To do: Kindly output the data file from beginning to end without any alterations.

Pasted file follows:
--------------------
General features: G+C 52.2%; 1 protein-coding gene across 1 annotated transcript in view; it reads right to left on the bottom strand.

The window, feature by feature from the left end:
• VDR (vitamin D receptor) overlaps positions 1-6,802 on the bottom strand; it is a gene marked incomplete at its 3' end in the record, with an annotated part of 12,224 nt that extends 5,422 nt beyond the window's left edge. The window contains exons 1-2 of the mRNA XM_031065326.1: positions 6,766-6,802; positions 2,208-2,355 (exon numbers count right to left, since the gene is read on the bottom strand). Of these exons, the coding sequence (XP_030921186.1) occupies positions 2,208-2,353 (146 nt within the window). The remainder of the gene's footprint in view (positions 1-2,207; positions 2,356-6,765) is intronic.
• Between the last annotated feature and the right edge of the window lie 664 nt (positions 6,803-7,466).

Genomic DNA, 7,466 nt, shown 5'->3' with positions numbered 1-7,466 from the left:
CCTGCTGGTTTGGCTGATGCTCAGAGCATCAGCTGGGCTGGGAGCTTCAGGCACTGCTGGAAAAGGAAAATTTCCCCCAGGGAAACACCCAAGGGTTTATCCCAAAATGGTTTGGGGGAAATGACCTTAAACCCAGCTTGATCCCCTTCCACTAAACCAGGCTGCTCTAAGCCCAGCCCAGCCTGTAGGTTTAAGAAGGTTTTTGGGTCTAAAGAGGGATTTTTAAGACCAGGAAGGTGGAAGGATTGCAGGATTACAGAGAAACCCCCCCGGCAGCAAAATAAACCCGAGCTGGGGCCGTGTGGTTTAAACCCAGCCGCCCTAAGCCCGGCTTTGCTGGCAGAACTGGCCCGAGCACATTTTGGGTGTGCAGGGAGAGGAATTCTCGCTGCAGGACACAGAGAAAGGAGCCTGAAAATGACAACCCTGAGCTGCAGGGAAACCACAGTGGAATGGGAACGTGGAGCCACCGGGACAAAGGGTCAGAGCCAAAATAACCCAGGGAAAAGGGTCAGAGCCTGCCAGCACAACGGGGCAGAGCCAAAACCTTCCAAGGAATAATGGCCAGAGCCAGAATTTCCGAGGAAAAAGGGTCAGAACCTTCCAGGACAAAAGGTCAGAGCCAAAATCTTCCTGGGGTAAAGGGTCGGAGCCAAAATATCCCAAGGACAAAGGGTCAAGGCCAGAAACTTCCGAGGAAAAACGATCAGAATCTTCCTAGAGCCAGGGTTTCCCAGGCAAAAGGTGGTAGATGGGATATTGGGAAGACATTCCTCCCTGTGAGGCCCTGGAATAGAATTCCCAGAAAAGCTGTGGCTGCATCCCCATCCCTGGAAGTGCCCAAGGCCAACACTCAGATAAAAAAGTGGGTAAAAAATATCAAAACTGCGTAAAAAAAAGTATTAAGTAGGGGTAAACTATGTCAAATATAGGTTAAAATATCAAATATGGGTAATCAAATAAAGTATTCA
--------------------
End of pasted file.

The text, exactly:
General features: G+C 52.2%; 1 protein-coding gene across 1 annotated transcript in view; it reads right to left on the bottom strand.

The window, feature by feature from the left end:
• VDR (vitamin D receptor) overlaps positions 1-6,802 on the bottom strand; it is a gene marked incomplete at its 3' end in the record, with an annotated part of 12,224 nt that extends 5,422 nt beyond the window's left edge. The window contains exons 1-2 of the mRNA XM_031065326.1: positions 6,766-6,802; positions 2,208-2,355 (exon numbers count right to left, since the gene is read on the bottom strand). Of these exons, the coding sequence (XP_030921186.1) occupies positions 2,208-2,353 (146 nt within the window). The remainder of the gene's footprint in view (positions 1-2,207; positions 2,356-6,765) is intronic.
• Between the last annotated feature and the right edge of the window lie 664 nt (positions 6,803-7,466).

Genomic DNA, 7,466 nt, shown 5'->3' with positions numbered 1-7,466 from the left:
CCTGCTGGTTTGGCTGATGCTCAGAGCATCAGCTGGGCTGGGAGCTTCAGGCACTGCTGGAAAAGGAAAATTTCCCCCAGGGAAACACCCAAGGGTTTATCCCAAAATGGTTTGGGGGAAATGACCTTAAACCCAGCTTGATCCCCTTCCACTAAACCAGGCTGCTCTAAGCCCAGCCCAGCCTGTAGGTTTAAGAAGGTTTTTGGGTCTAAAGAGGGATTTTTAAGACCAGGAAGGTGGAAGGATTGCAGGATTACAGAGAAACCCCCCCGGCAGCAAAATAAACCCGAGCTGGGGCCGTGTGGTTTAAACCCAGCCGCCCTAAGCCCGGCTTTGCTGGCAGAACTGGCCCGAGCACATTTTGGGTGTGCAGGGAGAGGAATTCTCGCTGCAGGACACAGAGAAAGGAGCCTGAAAATGACAACCCTGAGCTGCAGGGAAACCACAGTGGAATGGGAACGTGGAGCCACCGGGACAAAGGGTCAGAGCCAAAATAACCCAGGGAAAAGGGTCAGAGCCTGCCAGCACAACGGGGCAGAGCCAAAACCTTCCAAGGAATAATGGCCAGAGCCAGAATTTCCGAGGAAAAAGGGTCAGAACCTTCCAGGACAAAAGGTCAGAGCCAAAATCTTCCTGGGGTAAAGGGTCGGAGCCAAAATATCCCAAGGACAAAGGGTCAAGGCCAGAAACTTCCGAGGAAAAACGATCAGAATCTTCCTAGAGCCAGGGTTTCCCAGGCAAAAGGTGGTAGATGGGATATTGGGAAGACATTCCTCCCTGTGAGGCCCTGGAATAGAATTCCCAGAAAAGCTGTGGCTGCATCCCCATCCCTGGAAGTGCCCAAGGCCAACACTCAGATAAAAAAGTGGGTAAAAAATATCAAAACTGCGTAAAAAAAAGTATTAAGTAGGGGTAAACTATGTCAAATATAGGTTAAAATATCAAATATGGGTAATCAAATAAAGTATTCA